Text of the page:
Wednesday, October 25, 2006

Fingerless mittens slant stitches

I have been working on fingerless mittens. I just don't like how the stitches look when you stop working in the round and start working the thumb section in the flat. The stitches when working in the round with the e-wrap (and I know the knit stitch is not this way but I like that slight slant from the e-wrap) all slant in one direction, but the stitches when working back and forth in the flat method for the thumb slant in two directions. So it just looks funny at that point to have your stitches face in two different directions.

So I decided I just had to find a way to make the stitches look more uniform. I have tried several different things but nothing worked exactly. Then night before last I tried just doing the knit stitch at that point to see how it would look. Even my hubby can see instantly that there is a difference in the look of the mitten at that point, with everything I have tried.

So yesterday my son had a dentist appointment. He doesn't drive so I took him. I was sitting in the waiting room with my loom and started on a second fingerless mitten. As I was working I was trying to think of other ways to do the back and forth flat section to make it look better. I was even at the point of thinking about just doing cut and tie for each row. I don't like extra ends but I am so use to having them (I crochet and have had many ends to hide) that the idea of them doesn't bother me that much. Still I would rather not have to do it if I don't have to.

So here I am sitting with my headphones and little AM radio listening to Rush, and knitting. The ideas are bouncing around in my head then I see it. So I tried what I saw last night and it worked.

Ok here goes. What is an e-wrap? It is a twisted knit stitch. So what is a knit stitch? It is an un-twisted stitch. So what if I do a knit stitch (see bottom of page for how I do this stitch) using the method taught by someone on the groups. Then when I have that long loop in fingers, I twist it before I place it back on the peg. No matter what direction I am needing to do this I can twist this stitch to make it lay as I want.

Ok I knit around the loom going in a clockwise direction. So when I am knitting in the flat method the slants that bother me are the ones going in the counterclockwise direction. Thinking through the above I know that I only need to worry about that different direction in making the stitches slant the way I want.

So as long as I am wrapping in my normal direction going clockwise, I can just e-wrap, but when I start going in the counterclockwise direction I needed to do the knit stitch and twist it before putting it back on the pegs.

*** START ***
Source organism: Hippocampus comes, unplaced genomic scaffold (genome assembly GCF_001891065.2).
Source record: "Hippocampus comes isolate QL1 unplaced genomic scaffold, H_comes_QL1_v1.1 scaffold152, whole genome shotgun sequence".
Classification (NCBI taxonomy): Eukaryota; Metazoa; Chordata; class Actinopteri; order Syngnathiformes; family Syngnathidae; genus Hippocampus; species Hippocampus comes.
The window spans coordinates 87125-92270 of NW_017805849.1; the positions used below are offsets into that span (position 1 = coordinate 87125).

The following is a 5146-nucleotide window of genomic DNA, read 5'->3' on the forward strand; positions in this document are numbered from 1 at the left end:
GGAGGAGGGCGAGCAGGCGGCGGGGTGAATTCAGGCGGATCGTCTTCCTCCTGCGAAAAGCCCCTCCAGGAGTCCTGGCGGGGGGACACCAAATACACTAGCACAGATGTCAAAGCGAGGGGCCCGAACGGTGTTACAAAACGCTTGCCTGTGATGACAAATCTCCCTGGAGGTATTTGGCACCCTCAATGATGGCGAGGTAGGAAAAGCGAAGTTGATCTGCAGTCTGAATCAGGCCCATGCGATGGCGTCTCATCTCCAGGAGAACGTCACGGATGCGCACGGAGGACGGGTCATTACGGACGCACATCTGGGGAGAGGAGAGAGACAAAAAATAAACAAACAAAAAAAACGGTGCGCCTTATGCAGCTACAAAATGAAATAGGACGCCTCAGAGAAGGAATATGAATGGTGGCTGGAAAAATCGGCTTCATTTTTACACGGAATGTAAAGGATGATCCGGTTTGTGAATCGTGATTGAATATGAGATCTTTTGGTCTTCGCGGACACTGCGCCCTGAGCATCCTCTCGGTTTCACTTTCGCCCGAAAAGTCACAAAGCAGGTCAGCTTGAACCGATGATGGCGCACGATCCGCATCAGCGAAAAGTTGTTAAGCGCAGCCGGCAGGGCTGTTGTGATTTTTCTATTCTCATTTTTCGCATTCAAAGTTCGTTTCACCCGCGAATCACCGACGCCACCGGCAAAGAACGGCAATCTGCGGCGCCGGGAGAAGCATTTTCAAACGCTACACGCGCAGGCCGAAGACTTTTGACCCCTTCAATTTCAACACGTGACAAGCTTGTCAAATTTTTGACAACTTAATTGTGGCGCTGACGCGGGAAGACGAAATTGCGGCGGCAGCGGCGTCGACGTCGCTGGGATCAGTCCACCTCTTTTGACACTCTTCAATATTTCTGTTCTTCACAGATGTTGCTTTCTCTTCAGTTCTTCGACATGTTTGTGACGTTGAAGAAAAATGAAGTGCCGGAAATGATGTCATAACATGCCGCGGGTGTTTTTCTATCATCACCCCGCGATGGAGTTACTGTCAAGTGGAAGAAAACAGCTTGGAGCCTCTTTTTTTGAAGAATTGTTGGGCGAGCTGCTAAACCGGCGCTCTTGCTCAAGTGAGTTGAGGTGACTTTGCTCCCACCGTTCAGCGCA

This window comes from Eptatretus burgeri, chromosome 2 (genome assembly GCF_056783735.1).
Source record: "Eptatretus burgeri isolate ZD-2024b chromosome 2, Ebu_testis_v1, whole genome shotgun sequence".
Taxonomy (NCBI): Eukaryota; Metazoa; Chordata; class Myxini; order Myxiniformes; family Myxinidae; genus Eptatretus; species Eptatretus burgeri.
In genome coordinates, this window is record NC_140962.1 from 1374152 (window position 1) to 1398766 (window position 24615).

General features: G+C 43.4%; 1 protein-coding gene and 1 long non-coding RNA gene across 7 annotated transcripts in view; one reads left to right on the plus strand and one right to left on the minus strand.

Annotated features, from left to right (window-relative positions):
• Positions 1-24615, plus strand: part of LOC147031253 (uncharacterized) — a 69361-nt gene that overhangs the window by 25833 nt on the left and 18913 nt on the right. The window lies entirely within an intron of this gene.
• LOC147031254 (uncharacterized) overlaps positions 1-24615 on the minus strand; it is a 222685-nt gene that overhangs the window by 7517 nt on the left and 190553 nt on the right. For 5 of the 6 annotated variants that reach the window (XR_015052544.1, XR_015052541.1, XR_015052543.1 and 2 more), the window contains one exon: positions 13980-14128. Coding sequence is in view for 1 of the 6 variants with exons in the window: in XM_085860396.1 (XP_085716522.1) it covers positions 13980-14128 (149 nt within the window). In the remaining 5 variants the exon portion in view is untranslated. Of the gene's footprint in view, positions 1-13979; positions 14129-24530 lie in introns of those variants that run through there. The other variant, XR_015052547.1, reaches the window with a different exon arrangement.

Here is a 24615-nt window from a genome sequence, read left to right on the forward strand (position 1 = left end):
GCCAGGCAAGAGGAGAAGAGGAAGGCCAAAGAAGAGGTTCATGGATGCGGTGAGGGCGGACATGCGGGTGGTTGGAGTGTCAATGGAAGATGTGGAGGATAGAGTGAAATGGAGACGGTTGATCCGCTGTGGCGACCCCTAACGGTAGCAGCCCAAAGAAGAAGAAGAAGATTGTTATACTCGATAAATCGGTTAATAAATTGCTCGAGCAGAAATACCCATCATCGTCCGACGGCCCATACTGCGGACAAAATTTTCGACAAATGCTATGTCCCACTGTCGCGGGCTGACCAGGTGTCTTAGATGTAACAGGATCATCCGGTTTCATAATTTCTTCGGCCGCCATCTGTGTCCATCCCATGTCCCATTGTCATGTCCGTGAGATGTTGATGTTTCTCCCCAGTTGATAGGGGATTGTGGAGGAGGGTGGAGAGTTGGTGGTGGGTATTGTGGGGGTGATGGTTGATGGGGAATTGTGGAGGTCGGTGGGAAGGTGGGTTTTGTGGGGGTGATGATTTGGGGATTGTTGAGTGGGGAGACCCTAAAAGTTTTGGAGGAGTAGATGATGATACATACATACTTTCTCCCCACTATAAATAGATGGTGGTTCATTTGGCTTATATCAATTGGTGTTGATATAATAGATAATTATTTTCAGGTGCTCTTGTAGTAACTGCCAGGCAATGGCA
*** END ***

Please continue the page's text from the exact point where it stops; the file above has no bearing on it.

So how do you figure out what direction to twist that knit stitch. Well I did an experiment. I went and took one stitch from the section that I had e-wrapped in my direction of knitting, and un-twisted it watching the direction of the twist. Then I twisted it back and put it back on the peg. Then I started my rows of flat knit twisted stitch.

An addition:

In my telling of how I did this I did not say how I did the actual knit stitch. I do not do the one where you simply pull the bottom wrap over the top of the yarn laid across the peg. I do it like the purl stitch is done.

You place the yarn strand at the top of the peg above the wrap. Lift the wrap and pull the yarn strand "down towards the bottom of the peg" pulling up a long loop. Holding that loop pull the wrap it is going through off the peg.

Now to do the twisted knit with this you simply twist it in the
direction you need to make it lay as your other stitches.

Since I knit normally around the loom in a clockwise direction, my
opposite is the counterclockwise. So when I do this twisted knitted
flat stitch I have to twist my loop towards my right and place it
back on the peg. Then tighten it down and move to the next peg.

You are only doing this twisted flat knitted stitch on one row. The
other row that goes in my normal direction I simply e-wrap. So this
is not a big slow me down process.



Anonymous frumpus said...

That is a very clever solution!!! I might have to just make myself a flat panel swatch and check it out :) . There are times I'd like a more uniform stitch, without giving up the looser and faster e-wrap. Sounds like this way it would take a bit more work on every/other row and that's it-- definately worth a go!

Thanks for posting. Found your blog from the loom knitting group on ravelry.

3:37 AM  
Blogger Amoonsinger said...

In the beginning it is a bit more work but after you get the hang of it you pick up speed and it goes pretty fast. It just takes a bit of getting use to that's all.

Hum, I thought I got rid of everything on Ravelry. Guess I must have missed something. Oh well that's the way it goes.

I haven't been a member of ravelry for quite sometime and do not ever intend on joining it again.

9:57 AM  
Blogger Lori said...

Thank you for sharing this! Frumpus sent me on over. I do my "knit" stitch exactly the way you describe. When I'm doing fingerless gloves I actually prefer to do them "inside out" because purling is so much quicker for me. Then when I'm finished I turn the whole thing inside out and do a single crochet around the thumb hole. I wanted to do a pair really fast so I switched to e-wrap and got the dreaded two direction twisted stitches. I appreciate your knowledge and I'm glad that even though you left Ravelry your long ago presence helped someone today!

11:35 PM  
Blogger Amoonsinger said...

Lori, you are quite welcome. I haven't done any fingerless mittens this year or mittens for that fact, but that technique can be used for other things as well.

7:23 AM  

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